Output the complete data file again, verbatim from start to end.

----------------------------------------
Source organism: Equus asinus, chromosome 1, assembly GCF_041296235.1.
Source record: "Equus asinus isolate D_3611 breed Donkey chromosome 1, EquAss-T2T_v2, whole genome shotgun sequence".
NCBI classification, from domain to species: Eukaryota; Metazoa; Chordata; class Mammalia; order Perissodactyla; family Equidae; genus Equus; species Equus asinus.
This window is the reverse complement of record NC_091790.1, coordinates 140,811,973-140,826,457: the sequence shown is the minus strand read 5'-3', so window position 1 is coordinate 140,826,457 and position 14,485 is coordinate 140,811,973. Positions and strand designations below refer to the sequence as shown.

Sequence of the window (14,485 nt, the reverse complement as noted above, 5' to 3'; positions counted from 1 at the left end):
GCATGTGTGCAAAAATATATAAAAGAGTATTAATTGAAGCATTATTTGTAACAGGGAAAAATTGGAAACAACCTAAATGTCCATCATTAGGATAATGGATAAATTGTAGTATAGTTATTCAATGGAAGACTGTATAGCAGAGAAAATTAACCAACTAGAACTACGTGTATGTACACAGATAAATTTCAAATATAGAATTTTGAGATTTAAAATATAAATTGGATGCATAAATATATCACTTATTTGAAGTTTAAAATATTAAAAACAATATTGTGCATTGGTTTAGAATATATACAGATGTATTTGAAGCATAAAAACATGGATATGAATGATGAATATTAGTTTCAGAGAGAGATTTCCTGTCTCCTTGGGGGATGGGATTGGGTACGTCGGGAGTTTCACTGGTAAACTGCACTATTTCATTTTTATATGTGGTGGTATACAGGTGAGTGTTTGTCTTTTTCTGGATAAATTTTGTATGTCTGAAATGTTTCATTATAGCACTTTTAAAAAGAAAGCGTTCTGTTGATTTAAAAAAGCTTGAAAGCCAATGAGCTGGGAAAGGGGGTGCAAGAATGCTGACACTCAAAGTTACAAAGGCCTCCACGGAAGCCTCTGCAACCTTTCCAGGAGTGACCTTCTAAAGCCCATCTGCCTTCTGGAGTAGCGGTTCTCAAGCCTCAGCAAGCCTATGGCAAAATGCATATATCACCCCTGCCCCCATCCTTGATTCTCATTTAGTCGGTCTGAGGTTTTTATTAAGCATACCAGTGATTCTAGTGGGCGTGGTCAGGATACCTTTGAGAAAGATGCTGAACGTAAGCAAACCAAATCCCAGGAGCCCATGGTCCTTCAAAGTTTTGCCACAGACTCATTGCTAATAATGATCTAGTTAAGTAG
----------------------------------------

Source organism: Equus asinus, chromosome 1, assembly GCF_041296235.1.
Source record: "Equus asinus isolate D_3611 breed Donkey chromosome 1, EquAss-T2T_v2, whole genome shotgun sequence".
NCBI classification, from domain to species: Eukaryota; Metazoa; Chordata; class Mammalia; order Perissodactyla; family Equidae; genus Equus; species Equus asinus.
This window is the reverse complement of record NC_091790.1, coordinates 140,811,973-140,826,457: the sequence shown is the minus strand read 5'-3', so window position 1 is coordinate 140,826,457 and position 14,485 is coordinate 140,811,973. Positions and strand designations below refer to the sequence as shown.

Sequence of the window (14,485 nt, the reverse complement as noted above, 5' to 3'; positions counted from 1 at the left end):
GCATGTGTGCAAAAATATATAAAAGAGTATTAATTGAAGCATTATTTGTAACAGGGAAAAATTGGAAACAACCTAAATGTCCATCATTAGGATAATGGATAAATTGTAGTATAGTTATTCAATGGAAGACTGTATAGCAGAGAAAATTAACCAACTAGAACTACGTGTATGTACACAGATAAATTTCAAATATAGAATTTTGAGATTTAAAATATAAATTGGATGCATAAATATATCACTTATTTGAAGTTTAAAATATTAAAAACAATATTGTGCATTGGTTTAGAATATATACAGATGTATTTGAAGCATAAAAACATGGATATGAATGATGAATATTAGTTTCAGAGAGAGATTTCCTGTCTCCTTGGGGGATGGGATTGGGTACGTCGGGAGTTTCACTGGTAAACTGCACTATTTCATTTTTATATGTGGTGGTATACAGGTGAGTGTTTGTCTTTTTCTGGATAAATTTTGTATGTCTGAAATGTTTCATTATAGCACTTTTAAAAAGAAAGCGTTCTGTTGATTTAAAAAAGCTTGAAAGCCAATGAGCTGGGAAAGGGGGTGCAAGAATGCTGACACTCAAAGTTACAAAGGCCTCCACGGAAGCCTCTGCAACCTTTCCAGGAGTGACCTTCTAAAGCCCATCTGCCTTCTGGAGTAGCGGTTCTCAAGCCTCAGCAAGCCTATGGCAAAATGCATATATCACCCCTGCCCCCATCCTTGATTCTCATTTAGTCGGTCTGAGGTTTTTATTAAGCATACCAGTGATTCTAGTGGGCGTGGTCAGGATACCTTTGAGAAAGATGCTGAACGTAAGCAAACCAAATCCCAGGAGCCCATGGTCCTTCAAAGTTTTGCCACAGACTCATTGCTAATAATGATCTAGTTAAGTAG